Micro-RNAs (miRNAs) are small non-coding RNA molecules which provide a subtle layer of regulation to thousands of cellular genes. The identification of virally encoded miRNAs added another layer of complexity to the dense interaction between viruses and their natural hosts. While it has been shown that viral miRNAs can regulate both cellular and viral gene expression, target identification has been a difficult and cumbersome task. The immunoprecipitation of Argonaute (Ago)-protein containing RNA-induced silencing complexes (RISC) followed by microarray analysis (RIP-Chip) allows the identification of miRNA-targetomes at whole transcriptome level. We applied Ago2-based RIP-Chip to identify cellular transcripts targeted by Kaposi's sarcoma-associated herpesvirus (KSHV, n = 114), Epstein-Barr virus (EBV, n = 44) and cellular miRNAs (n = 2,337) in six latently infected or stably transduced human B-cell lines. While RIP-Chip yields a plethora of high-confidence miRNA targets and provides a quantitative estimate of miRNA function, additional biochemical methods like HITS-CLIP or PAR-CLIP and bioinformatic analysis are required to identify individual miRNA binding sites. Together, these methods will be useful to unravel the network of regulation exerted by both viral and cellular miRNAs, thereby providing the basis for functional studies on miRNA-mediated regulation of gene expression in herpesvirus infections.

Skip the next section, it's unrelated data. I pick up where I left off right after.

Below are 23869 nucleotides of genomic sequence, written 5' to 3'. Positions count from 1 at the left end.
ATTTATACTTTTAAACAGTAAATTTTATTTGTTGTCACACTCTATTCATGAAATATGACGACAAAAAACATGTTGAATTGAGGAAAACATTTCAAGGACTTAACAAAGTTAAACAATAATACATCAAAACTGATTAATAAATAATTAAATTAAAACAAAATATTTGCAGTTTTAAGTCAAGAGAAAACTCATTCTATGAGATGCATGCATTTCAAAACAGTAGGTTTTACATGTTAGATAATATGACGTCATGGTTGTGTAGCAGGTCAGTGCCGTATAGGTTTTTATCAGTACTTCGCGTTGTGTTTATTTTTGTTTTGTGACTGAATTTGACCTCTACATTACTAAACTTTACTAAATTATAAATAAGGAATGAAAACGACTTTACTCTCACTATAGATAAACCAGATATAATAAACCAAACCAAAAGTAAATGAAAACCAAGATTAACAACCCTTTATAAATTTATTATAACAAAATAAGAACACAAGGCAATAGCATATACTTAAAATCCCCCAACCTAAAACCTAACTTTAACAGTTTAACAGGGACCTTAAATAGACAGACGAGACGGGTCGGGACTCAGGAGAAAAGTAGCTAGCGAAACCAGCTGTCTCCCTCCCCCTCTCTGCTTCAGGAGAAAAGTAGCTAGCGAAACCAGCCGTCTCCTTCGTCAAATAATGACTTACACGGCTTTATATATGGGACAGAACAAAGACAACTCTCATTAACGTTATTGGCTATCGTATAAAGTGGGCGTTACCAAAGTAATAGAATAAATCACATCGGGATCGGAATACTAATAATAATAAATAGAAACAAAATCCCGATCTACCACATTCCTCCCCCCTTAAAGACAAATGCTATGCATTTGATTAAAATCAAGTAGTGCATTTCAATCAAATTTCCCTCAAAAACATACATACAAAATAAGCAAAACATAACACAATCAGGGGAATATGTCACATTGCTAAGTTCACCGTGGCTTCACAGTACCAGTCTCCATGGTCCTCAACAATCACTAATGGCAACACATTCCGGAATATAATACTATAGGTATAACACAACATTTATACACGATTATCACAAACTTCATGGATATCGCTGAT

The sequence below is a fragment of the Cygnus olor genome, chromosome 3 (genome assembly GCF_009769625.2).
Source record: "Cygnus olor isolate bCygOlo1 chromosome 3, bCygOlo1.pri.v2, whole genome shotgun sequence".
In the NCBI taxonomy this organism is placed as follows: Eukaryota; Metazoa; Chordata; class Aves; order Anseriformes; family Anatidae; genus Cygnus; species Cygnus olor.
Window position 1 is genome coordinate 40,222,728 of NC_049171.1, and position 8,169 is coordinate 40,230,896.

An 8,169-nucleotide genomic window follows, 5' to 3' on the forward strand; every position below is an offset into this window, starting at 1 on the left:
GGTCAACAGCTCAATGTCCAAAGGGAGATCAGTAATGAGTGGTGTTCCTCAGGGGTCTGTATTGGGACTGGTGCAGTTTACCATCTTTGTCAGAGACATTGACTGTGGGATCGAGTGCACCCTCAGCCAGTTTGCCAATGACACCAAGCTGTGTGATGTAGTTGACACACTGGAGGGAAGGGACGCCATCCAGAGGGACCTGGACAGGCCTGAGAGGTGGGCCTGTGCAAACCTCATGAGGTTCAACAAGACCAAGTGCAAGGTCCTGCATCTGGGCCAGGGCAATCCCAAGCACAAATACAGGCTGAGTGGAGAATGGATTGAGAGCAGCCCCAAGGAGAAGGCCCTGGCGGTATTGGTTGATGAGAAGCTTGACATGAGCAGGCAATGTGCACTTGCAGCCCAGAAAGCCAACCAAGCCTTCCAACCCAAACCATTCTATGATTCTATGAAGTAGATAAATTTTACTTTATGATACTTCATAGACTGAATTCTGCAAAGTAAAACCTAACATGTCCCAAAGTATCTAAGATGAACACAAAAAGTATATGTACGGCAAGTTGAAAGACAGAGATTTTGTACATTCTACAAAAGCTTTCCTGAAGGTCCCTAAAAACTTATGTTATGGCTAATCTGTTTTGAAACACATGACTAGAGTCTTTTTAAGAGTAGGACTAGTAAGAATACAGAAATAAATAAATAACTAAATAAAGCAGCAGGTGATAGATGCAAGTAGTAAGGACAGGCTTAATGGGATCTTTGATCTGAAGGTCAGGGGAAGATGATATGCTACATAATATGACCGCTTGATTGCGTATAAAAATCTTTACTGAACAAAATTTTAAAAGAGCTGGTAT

- Kaposi's sarcoma associated herpesvirus
- Epstein-Barr virus (EBV)